Accolade for UNSW's Green Steel

Wednesday, 04 September, 2019

Accolade for UNSW's Green Steel

UNSW Sydney’s Sustainable Materials Research and Technology (SMaRT) Centre has received a 2019 BHERT (Business Higher Education Round Table) Award for its recycling-focused research and development activities, conducted in collaboration with industry partners.

The ‘Award for Outstanding Collaboration In Research and Development: Major Partnerships’ recognises excellence in research and development undertaken jointly by researchers in tertiary education institutes and partners in business and industry.

The SMaRT Centre, led by founder Professor Veena Sahajwalla, was recognised for the invention of its ‘Green Steel’ technology in collaboration with, originally, OneSteel and then with Newcastle-based steelmaker MolyCop, which is taking the technology across its global operations.

Polymer Injection Technology — known as Green Steel — was developed by Prof Sahajwalla and her team. The process involves using old rubber tyres as a replacement for coking coal, a source of carbon that is vital in steelmaking. Green Steel has diverted millions of tyres from landfill and has become one of Australia’s most important manufacturing innovations of the last two decades, addressing significant environmental issues at the same time as improving the performance and competitiveness of Australian businesses.

Accepting the award on behalf of her research team, Prof Sahajwalla said, “This award is not just recognition for us as researchers, scientists and engineers but for our fantastic industry partner MolyCop, with whom we have collaborated over many years. It is acknowledgement of a fantastic Australian company that embraces innovation and investment in R&D in partnership with university, and MolyCop is now a world leader with this technology and its ongoing partnership with us.”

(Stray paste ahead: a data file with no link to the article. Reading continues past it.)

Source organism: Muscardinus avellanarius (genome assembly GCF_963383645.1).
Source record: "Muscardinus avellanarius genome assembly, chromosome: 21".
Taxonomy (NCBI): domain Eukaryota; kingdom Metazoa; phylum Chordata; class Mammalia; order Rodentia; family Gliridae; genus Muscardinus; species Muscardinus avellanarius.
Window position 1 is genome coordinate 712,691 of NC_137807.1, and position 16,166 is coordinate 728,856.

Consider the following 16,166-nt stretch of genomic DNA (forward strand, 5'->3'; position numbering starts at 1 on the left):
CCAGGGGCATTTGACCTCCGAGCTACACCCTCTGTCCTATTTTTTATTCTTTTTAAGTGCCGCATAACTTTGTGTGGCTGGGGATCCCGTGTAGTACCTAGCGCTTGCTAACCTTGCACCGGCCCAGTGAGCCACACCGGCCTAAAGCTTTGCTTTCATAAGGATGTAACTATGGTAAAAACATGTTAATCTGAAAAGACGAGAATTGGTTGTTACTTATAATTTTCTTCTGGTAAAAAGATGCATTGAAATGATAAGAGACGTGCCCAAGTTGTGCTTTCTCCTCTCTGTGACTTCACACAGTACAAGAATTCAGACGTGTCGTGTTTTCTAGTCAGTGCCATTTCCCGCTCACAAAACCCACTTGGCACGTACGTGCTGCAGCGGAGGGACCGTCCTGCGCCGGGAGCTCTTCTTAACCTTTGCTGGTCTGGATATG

BHERT CEO Dr Peter Binks said, “Professor Sahajwalla has established a leadership position for Australia in low-emission steelmaking, and in doing so has provided both growth opportunities for Australian steel and helped reduce environmental challenges for the nation.

“Her innovation and resourcefulness over the last decade have been remarkable.

“Our panel was impressed with the partnership with OneSteel to develop and commercialise the technology, and now with MolyCop to make it available in international markets.”

Prof Sahajwalla said, “This type of technology not only addresses the waste and environmental issues, but creates a whole new circular economy where materials are kept in use for as long as possible and can help local manufacturers create new products and items from reformed waste, bringing about wider social benefits.

“The recent decision by all Australian governments to ban the exporting of our recyclable materials to countries that are increasingly resistant to taking our waste is a real opportunity to help expand the reach of homegrown research innovations for the benefit of our local communities and industries.”

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